Start a Money Club: Frequently Asked Questions

1. Who will I invite to join the Money Club?

You can invite friends, family members, or acquaintances to join the Money Club. Your friends, co-workers, business associates, and neighbors are perfect candidates for The Money Club. If you belong to any kind of group: a bunco group, hobby club, investment club, or simply a group of friends, you can bring the group together to improve each member’s financial life.

2. What kind of people make good Money Club members?

Choose people who truly want to make changes in their financial lives and are willing to make an effort to learn and grow. Choose people who will support others’ dreams and goals. Avoid naysayers and negative people. Choose people who want to work together toward financial independence, not gossips or backstabbers.

3. How often will the Club meet?

Money Clubs seem to work best when meeting every other week-but you can set any schedule you like. Some Clubs meet once each week, while others meet once a month.

4. When will the Club meet?

The Money Club can meet at any time-as a brown bag lunch meeting at work, during the evening, during the weekend, or during the day-whatever works best for your members. Most meetings last an hour to a hour and a half.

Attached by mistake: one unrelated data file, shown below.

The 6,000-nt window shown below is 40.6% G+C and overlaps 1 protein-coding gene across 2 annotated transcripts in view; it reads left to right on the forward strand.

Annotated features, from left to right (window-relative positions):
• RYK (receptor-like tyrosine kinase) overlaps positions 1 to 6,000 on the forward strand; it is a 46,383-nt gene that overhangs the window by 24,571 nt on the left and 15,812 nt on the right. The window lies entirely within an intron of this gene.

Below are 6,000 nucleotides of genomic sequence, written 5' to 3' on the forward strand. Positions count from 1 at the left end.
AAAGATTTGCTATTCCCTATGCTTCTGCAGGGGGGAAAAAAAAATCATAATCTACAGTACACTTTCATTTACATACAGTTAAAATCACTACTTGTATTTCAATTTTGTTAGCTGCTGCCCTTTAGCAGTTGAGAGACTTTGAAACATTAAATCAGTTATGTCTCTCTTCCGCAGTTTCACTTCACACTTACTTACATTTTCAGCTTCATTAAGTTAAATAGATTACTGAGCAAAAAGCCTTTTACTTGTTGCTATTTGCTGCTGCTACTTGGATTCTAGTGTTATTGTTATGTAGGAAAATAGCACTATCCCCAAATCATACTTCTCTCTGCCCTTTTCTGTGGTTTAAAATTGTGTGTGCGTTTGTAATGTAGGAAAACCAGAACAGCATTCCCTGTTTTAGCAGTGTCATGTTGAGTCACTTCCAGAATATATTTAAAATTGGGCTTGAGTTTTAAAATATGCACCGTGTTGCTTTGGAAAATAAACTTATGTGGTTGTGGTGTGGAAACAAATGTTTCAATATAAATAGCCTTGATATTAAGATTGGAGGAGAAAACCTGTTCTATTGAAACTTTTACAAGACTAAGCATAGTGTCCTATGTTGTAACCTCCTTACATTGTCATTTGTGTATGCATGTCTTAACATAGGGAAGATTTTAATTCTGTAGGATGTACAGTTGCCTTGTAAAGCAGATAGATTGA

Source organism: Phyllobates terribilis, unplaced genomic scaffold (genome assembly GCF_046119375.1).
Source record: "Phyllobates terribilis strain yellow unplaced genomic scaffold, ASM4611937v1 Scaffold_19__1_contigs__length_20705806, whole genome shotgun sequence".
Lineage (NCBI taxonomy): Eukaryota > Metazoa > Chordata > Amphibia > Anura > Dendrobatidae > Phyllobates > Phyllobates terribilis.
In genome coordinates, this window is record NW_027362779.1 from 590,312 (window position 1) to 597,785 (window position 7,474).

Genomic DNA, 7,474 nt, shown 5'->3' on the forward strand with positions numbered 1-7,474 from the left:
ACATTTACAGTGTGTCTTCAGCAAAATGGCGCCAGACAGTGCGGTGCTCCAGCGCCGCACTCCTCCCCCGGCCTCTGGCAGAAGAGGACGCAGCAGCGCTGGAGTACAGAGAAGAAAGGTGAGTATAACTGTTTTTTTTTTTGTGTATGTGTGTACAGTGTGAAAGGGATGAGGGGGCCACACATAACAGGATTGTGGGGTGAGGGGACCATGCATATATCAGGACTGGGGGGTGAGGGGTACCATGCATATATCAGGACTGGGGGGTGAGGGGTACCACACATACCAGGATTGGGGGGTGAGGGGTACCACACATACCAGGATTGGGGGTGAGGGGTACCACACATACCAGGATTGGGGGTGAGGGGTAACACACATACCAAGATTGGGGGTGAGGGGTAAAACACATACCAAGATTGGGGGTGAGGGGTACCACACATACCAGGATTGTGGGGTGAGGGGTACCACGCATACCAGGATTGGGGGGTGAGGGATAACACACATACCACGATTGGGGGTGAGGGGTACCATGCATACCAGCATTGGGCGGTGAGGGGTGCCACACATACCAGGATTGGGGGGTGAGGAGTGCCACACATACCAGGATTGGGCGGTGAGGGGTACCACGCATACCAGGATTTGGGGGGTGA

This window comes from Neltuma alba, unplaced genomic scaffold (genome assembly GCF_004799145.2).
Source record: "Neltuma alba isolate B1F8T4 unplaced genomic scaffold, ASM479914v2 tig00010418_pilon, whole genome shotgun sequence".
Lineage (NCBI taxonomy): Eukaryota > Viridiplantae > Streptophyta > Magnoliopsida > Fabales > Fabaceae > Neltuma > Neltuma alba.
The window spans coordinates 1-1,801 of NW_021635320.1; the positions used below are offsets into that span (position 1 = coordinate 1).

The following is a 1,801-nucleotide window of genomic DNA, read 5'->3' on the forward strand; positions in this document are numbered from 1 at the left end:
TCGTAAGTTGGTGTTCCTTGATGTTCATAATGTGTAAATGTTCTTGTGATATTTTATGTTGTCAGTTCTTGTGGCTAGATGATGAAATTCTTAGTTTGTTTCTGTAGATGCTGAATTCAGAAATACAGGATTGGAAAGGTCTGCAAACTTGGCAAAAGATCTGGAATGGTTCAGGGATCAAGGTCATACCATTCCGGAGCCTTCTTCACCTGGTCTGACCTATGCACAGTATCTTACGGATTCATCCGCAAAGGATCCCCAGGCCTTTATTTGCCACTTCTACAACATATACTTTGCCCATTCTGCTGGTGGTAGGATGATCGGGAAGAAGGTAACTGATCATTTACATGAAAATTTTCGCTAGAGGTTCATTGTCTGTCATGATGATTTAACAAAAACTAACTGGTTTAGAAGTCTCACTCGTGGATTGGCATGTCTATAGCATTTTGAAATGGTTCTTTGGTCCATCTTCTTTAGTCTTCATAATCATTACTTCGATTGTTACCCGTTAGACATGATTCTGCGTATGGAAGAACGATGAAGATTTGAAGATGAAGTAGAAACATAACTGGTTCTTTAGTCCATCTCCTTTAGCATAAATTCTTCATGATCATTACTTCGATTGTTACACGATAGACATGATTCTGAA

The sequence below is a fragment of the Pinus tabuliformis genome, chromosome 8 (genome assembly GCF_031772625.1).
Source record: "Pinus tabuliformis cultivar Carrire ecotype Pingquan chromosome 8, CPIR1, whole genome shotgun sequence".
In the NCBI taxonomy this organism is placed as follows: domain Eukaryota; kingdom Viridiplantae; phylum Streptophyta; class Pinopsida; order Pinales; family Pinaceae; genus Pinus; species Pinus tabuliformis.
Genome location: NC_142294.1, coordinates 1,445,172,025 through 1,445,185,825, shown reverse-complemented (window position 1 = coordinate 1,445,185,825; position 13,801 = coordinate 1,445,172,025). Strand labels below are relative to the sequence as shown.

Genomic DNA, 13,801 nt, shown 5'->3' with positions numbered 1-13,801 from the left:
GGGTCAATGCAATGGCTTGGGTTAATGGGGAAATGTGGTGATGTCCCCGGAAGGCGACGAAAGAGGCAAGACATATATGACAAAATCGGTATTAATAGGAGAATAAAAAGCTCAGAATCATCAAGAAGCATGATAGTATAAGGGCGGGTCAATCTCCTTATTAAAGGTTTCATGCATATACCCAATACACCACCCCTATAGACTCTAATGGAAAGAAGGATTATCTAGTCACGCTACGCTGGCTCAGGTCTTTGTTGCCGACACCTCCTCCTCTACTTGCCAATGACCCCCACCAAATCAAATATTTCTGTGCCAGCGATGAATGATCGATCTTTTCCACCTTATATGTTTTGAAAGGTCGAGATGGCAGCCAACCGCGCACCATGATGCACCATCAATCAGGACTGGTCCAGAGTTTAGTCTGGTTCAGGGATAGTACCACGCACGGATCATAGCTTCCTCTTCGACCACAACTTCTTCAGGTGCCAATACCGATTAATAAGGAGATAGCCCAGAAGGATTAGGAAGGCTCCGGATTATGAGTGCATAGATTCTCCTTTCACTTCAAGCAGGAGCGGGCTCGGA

5. How many people will be in the club, and where will it meet?

Where the Money Club meets will influence the number of members in the club and vice versa. Most clubs have between six and ten members.

If it’s in your home, you might want to keep it to eight or fewer members. Ideally, no one member will have to host every meeting of the Club. Members are usually eager to host a meeting of the Club at their houses.

If your library, local bookstore, church, community center, YMCA, or local restaurant has a meeting room available, this can also work well. Any place that’s clean and dry will work just fine.

6. Do I have to know a lot about money to start a Money Club?

It doesn’t matter whether you know a lot or a little, as long as you are motivated to learn and grow, and to help others do the same. Understand that to LEARN is the goal of each individual member, and it is not your responsibility to teach. Your responsibility is to provide a forum where everyone can TALK openly and supportively using the discussion questions offered for each Money Zone and to be a cheerleader to each other.

7. Are Money Clubs just for women? I was thinking of staring one with my husband and my siblings and their spouses.

Anyone can benefit from being in a Money Club. Although the concept was originally intended for women helping other women, men can form their own clubs or join co-educational clubs. With adult supervision, teens also can benefit from joining a Money Club. And a family club is a great idea.

8. I started a club, but several people dropped out and I became discouraged. Any advice?